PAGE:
First I was shown into a curtained area and told to lie down on my stomach. Then the nurse attached electric impulse pads onto my lower back and I sat with those tingling my back under a heat lamp for 15 minutes. The guy who worked on me was a young guy with short buzzed hair, glasses, a goatee and a round face. Looked kind of like a groovester actually. He massaged my back for a while before the manipulation started. He pronounced that my right hip is out of alignment. Some of the massage felt nice but some of it hurt. The part with the wooden block and the mallet didn't really hurt, but kneeling on all fours while a guy hammers a big mallet against a block of wood lined up with my ass was uh... interesting. I also had to end the session by going on the rack, which was not nearly as scary as it looked despite all the noise, chrome and worn out leather padding.
I'm not 100% cured or anything, but I can move a lot more than I could before I was adjusted. I'm supposed to go back tomorrow and every day until we move. It seems to be working, my health insurance is still valid and I have a long plane trip coming up soon, might as get it taken care of while I can.

Sunday, March 23, 2003

Wonder if anyone has pointed out to President Bush that the Geneva Convention he is so worried about Iraq violating in their treatment of US war prisoners originated in the United Nations. That same body that will not support this war he has started.
If you're the toughest dog on the block does that mean you get to chose which international laws stand and which ones you can break? The hypocrisy is killing me.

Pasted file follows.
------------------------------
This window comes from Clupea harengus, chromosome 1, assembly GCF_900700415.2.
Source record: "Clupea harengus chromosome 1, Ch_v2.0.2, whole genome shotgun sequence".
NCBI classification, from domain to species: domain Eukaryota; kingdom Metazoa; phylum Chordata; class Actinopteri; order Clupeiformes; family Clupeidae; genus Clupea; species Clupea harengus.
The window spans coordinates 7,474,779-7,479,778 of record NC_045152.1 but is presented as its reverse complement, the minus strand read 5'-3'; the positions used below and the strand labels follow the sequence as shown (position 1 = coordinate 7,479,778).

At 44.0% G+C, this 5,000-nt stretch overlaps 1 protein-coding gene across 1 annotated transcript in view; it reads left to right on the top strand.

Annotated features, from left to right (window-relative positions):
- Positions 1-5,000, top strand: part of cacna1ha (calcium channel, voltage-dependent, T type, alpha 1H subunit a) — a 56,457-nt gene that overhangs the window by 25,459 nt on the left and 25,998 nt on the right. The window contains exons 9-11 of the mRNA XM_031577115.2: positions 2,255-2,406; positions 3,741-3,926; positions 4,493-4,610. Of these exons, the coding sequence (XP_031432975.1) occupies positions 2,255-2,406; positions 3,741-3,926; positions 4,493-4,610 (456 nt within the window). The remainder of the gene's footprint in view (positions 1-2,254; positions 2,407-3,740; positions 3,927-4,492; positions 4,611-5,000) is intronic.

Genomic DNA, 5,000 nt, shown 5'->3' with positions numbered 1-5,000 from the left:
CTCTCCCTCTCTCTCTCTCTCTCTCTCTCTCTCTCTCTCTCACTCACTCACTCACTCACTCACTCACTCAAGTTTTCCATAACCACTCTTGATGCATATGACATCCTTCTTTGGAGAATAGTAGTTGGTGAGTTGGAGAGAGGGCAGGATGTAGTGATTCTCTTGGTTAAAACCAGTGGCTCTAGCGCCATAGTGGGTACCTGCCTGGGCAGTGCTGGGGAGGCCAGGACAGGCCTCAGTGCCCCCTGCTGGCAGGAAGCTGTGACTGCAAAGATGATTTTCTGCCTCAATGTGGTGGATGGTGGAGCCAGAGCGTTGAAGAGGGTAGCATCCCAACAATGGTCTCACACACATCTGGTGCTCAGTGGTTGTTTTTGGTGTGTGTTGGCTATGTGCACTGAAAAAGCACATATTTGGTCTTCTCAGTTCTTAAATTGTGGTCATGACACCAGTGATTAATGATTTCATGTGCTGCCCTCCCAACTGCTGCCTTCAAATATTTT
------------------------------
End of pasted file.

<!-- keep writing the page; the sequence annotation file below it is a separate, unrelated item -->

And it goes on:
See, this is why I think big corporations suck. Kevin Sites has been "asked" (read "ordered", I'm sure) to suspend his blogging activities by his employer CNN. So much for freedom of speech.
All right! is back up. Glad somebody is. I was stricken down with gikkurigoshi,(supernova in the lower back), this noon and believe I will be spending most of the next couple of days in the supine position. We're renting a moving truck on Thursday. Got to love the timing.

Saturday, March 22, 2003

Well, I'm back in the world of the living after spending a day in bed with some nasty viral thing. (Not SARS as far as I can tell.) Went to check on my favorite sources for news about The War (because relying on Japanese network tv for news is like asking a dog for directions) and was presented a "this server not found" error message when I tried to visit Hope that is just temporary because those guys were posting a lot of interesting information I didn't see anywhere else. And I hope they are all ok.

Friday, March 21, 2003

Freaky letter from my soon to be former employer in my inbox today. The gist of it is that since the US and Britain initiated war on Iraq all students and faculty are prohibited from traveling to the Middle East, the US and Britain. Those individuals who are now in any of those countries are strongly advised to return to Japan as soon as possible. Then it advises those who must travel or must remain overseas should stay away from government, police and military facilities that might be terrorist targets. And they should contact the school more than once a week regarding their whereabouts.
Is it just me or is that a little too Orwellian?

Thursday, March 20, 2003